You can’t miss the latest addition to SAM’s Olympic Sculpture Park, and that’s very much the point. When local collector Barney Ebsworth offered the Seattle Art Museum a colossal female head by Catalan sculptor Jaume Plensa, SAM jumped at the chance.

The park was literally designed around Alexander Calder’s soaring steel “Eagle,” and up until now no other single sculpture has been able to match its iconic and skyline-dominating presence. Now comes the Plensa: 46-foot-tall, gleaming white (thanks to a liberal coating of marble dust), and quietly pensive, it stands at the water’s edge like a sentinel, a new landmark for both ships at sea and the odd, perplexed tourist, madly searching a guidebook for the meaning of this enigmatic new wonder.

Neither the title (“Echo,” in a nod to Greek mythology), nor the pose (meditative, eyes closed), nor the odd, highly original vertical distortion to which the head has been subjected, help us quite sort out what drama this appealing and slightly disturbing creature is meant to be enacting.

Up until now, monumental heads were reserved for gods and emperors; perhaps Plensa sees “Echo” as a sort of Spanish Buddha, made even more unworldly by her computer-generated stretching, which gives the impression of an apparition in progress.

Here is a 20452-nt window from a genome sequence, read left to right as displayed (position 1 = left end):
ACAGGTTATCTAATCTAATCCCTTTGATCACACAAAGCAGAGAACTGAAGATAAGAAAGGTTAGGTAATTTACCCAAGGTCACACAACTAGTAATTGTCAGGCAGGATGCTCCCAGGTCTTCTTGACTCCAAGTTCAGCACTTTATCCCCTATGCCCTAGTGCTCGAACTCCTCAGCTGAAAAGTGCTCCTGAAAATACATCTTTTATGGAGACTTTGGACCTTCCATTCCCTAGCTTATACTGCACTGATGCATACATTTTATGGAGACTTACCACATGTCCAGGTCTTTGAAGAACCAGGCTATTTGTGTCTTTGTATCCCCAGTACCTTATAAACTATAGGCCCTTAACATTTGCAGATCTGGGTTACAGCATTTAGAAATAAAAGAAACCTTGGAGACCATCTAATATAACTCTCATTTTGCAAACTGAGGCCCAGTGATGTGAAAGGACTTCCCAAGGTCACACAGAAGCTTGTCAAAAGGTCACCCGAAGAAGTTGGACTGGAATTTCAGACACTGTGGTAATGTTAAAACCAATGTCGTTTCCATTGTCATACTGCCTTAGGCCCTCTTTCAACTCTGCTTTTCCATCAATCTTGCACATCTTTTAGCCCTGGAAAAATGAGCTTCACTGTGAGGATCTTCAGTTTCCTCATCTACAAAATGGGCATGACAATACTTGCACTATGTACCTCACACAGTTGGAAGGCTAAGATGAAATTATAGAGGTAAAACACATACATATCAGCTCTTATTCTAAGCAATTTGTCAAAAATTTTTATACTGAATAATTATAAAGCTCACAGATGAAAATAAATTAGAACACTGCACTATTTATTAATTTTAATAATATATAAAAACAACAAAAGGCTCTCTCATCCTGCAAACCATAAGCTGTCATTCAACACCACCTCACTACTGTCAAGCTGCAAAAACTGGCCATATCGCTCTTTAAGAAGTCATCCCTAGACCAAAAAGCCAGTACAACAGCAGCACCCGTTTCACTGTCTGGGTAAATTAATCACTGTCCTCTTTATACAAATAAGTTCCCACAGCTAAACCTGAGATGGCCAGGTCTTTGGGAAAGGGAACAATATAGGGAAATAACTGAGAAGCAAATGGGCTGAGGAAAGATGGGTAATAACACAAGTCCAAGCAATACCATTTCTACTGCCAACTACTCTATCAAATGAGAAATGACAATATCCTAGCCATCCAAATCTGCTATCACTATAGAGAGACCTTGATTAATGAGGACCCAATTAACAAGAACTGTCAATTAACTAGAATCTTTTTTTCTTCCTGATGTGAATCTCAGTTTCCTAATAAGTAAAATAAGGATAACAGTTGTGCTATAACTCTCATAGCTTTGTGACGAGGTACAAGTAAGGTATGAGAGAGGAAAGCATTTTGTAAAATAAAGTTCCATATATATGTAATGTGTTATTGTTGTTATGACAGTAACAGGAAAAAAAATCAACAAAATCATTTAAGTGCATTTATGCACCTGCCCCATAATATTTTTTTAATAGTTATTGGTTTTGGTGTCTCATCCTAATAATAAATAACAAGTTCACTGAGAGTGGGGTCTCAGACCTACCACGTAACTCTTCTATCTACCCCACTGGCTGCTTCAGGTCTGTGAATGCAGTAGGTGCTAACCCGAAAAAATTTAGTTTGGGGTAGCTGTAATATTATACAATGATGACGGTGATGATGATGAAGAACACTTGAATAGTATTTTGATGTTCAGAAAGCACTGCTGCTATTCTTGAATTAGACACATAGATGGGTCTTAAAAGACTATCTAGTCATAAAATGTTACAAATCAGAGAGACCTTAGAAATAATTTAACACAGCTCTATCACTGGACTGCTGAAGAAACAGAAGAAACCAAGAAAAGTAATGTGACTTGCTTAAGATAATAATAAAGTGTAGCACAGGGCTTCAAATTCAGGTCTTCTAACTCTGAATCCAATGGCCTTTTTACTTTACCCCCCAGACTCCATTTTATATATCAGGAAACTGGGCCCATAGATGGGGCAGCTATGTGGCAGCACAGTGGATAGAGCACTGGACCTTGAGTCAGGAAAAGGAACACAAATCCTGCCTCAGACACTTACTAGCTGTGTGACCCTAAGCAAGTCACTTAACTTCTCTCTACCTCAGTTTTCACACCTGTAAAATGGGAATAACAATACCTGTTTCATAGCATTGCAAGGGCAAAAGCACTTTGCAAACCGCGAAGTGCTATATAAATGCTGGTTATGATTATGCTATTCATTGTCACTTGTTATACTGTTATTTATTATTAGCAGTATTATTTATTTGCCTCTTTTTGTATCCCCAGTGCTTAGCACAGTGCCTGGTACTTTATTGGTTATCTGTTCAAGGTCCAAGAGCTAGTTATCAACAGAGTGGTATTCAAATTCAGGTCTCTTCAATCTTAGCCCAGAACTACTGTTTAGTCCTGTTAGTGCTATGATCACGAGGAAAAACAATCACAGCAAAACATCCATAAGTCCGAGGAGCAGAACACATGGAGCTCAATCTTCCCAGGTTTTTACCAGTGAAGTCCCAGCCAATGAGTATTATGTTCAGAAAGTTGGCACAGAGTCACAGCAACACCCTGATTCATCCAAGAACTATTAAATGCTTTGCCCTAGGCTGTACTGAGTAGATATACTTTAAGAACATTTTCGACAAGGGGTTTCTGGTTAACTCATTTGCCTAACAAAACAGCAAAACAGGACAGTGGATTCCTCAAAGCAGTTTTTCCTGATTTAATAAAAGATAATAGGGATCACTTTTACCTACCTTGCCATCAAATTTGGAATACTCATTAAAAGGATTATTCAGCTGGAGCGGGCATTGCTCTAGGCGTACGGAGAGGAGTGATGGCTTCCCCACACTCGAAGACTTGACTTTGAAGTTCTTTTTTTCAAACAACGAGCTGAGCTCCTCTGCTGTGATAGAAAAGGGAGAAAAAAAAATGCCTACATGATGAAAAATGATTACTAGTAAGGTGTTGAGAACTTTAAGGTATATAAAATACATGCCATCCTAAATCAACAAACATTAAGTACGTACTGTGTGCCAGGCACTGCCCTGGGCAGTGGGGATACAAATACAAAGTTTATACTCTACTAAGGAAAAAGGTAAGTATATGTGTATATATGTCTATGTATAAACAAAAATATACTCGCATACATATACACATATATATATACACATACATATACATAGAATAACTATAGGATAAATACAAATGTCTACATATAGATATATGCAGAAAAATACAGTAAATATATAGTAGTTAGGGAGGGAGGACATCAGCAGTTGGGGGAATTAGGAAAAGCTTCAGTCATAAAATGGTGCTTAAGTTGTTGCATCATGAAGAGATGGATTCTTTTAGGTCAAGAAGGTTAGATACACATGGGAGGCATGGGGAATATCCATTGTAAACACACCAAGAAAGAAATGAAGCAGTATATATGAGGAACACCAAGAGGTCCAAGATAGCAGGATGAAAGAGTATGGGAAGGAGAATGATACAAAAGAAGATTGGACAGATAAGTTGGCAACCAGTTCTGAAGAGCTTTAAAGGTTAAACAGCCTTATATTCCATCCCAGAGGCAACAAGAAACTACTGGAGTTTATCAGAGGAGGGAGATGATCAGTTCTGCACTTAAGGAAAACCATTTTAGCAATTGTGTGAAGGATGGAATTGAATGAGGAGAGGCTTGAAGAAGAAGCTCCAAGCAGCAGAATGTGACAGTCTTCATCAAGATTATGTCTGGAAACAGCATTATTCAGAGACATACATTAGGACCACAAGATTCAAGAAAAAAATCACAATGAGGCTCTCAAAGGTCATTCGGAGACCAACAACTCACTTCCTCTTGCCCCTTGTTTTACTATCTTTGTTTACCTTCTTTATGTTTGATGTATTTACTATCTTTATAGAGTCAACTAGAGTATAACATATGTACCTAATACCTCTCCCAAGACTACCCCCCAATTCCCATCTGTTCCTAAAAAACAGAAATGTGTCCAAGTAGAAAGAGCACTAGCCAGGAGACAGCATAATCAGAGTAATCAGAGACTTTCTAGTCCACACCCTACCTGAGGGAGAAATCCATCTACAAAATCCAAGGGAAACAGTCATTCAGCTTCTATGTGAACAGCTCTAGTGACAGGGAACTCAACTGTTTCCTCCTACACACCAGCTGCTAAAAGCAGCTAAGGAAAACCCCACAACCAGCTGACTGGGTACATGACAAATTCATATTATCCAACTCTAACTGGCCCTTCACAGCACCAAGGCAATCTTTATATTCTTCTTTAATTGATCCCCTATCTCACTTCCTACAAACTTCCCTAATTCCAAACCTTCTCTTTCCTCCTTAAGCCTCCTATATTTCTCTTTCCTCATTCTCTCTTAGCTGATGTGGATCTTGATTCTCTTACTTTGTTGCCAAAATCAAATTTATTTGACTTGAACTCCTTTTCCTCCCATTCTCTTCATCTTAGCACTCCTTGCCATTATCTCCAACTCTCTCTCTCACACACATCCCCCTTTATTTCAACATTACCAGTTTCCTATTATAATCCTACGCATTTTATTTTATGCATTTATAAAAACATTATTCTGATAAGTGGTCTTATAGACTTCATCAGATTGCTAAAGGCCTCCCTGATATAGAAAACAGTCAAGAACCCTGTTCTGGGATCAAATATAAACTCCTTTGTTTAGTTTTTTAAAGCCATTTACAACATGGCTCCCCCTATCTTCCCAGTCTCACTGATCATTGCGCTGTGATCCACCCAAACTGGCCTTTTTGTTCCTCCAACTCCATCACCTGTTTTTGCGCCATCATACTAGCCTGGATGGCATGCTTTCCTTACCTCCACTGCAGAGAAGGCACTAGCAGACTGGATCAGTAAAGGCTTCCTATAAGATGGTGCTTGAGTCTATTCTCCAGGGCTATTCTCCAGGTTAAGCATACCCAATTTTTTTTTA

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The downside? There isn’t a single trace of an artist’s hand in the giant nymphet’s molded fiberglass surface, arbitrarily subdivided by shallow grooves.

Machine-made, on the other hand, is the perfect look for Ginny Ruffner’s delightful and fully functional park bench, “Mary’s Invitation — A Place to Regard Beauty,” also new to the lineup this summer. The work, conceived as a memorial to park visionary Mary Shirley, is an inspired bit of Art Nouveau whimsy, a silvery gray ribbon that suggests both motion and music, while providing visitors with a front-row seat for the park’s signature view of the Calder and Puget Sound.

Seattle artist Ruffner, whose early work in glass has blossomed into a career equally noted for complex, floral, bejeweled and twisting multimedia sculptures, has created a form with the lyrical energy of her signature work, but stronger for being stripped down and streamlined, reduced to its fundamental energy and sensuality.

There is only incidental visual appeal to the other new piece, a summer-season sound installation by renowned Seattle artist/composer Trimpin, consisting of three sets of steel headphones painted to match the Calder nearby. The work, “You Are Hear,” juxtaposes ambient and engineered sounds, the better to make us conscious of our audio surroundings — as a consequence, it’s as conceptually subtle as the Ruffner and Plensa are visually potent.

I’m not sure that quiet and contemplative are a good match for a site with as many distractions and attractions as the park, and musical in the conventional sense the piece is not, toy-piano soundtrack notwithstanding. My favorite elements of the work are Trimpin’s low-tech inputs, visible just over a fence: a huge rotating rain stick piped into one set of headphones, a huge funnel facing Elliott Avenue collecting sound for another.

Sculpture parks are by their nature eclectic, mixing and matching works of widely differing scale and style. Seattle’s park, a triumph of geoengineering and landscape design, is also a challenge to curate. Going forward, SAM would be wise to go light on the midcentury modern, heavy on the “Wow.”

Gary Faigin is an artist, author, critic and co-founder/artistic director of the Gage Academy of Art.